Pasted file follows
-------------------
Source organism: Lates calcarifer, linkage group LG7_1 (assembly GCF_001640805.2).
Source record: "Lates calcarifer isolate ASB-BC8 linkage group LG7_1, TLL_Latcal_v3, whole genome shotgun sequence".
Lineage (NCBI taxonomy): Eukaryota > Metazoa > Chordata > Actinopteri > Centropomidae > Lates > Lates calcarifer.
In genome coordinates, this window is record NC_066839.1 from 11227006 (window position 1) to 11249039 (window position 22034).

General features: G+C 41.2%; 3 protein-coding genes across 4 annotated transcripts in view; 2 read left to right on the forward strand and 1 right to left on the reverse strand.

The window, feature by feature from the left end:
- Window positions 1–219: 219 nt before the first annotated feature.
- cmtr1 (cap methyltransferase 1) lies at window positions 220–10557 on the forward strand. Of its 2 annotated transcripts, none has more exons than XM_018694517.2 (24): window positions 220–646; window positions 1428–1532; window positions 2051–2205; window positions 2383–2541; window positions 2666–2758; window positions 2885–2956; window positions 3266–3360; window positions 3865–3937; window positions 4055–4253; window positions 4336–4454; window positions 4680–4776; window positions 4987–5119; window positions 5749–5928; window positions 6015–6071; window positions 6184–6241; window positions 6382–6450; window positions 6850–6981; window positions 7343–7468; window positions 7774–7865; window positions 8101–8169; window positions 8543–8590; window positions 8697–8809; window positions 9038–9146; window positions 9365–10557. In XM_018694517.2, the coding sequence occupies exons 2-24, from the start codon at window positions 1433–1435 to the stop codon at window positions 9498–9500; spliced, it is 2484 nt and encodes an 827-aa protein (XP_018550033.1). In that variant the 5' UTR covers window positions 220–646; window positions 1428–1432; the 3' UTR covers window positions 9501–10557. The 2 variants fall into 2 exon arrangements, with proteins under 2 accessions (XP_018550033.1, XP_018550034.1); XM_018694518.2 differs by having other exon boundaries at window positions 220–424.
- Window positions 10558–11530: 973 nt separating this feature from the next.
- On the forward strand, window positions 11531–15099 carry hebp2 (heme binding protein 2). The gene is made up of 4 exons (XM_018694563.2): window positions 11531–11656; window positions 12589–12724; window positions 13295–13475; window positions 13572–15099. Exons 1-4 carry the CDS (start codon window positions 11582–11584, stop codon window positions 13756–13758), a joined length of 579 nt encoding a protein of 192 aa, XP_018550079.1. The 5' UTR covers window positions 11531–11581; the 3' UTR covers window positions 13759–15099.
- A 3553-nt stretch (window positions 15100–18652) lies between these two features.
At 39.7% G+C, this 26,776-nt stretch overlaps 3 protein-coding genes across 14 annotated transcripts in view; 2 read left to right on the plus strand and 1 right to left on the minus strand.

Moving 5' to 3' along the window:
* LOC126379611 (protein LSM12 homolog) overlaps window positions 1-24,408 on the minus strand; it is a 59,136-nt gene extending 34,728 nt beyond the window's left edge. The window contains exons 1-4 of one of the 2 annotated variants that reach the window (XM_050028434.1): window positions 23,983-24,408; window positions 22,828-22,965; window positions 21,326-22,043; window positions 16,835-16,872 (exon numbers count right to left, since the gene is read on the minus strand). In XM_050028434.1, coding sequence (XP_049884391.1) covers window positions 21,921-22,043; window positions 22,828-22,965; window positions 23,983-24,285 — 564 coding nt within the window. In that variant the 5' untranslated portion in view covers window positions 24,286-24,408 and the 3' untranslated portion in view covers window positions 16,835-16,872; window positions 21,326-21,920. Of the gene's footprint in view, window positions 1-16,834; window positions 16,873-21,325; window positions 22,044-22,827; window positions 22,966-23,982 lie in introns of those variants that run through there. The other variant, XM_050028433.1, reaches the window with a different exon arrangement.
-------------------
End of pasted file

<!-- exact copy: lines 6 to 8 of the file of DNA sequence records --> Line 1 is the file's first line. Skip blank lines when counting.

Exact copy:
The window, feature by feature from the left end:
- Window positions 1–219: 219 nt before the first annotated feature.
- cmtr1 (cap methyltransferase 1) lies at window positions 220–10557 on the forward strand. Of its 2 annotated transcripts, none has more exons than XM_018694517.2 (24): window positions 220–646; window positions 1428–1532; window positions 2051–2205; window positions 2383–2541; window positions 2666–2758; window positions 2885–2956; window positions 3266–3360; window positions 3865–3937; window positions 4055–4253; window positions 4336–4454; window positions 4680–4776; window positions 4987–5119; window positions 5749–5928; window positions 6015–6071; window positions 6184–6241; window positions 6382–6450; window positions 6850–6981; window positions 7343–7468; window positions 7774–7865; window positions 8101–8169; window positions 8543–8590; window positions 8697–8809; window positions 9038–9146; window positions 9365–10557. In XM_018694517.2, the coding sequence occupies exons 2-24, from the start codon at window positions 1433–1435 to the stop codon at window positions 9498–9500; spliced, it is 2484 nt and encodes an 827-aa protein (XP_018550033.1). In that variant the 5' UTR covers window positions 220–646; window positions 1428–1432; the 3' UTR covers window positions 9501–10557. The 2 variants fall into 2 exon arrangements, with proteins under 2 accessions (XP_018550033.1, XP_018550034.1); XM_018694518.2 differs by having other exon boundaries at window positions 220–424.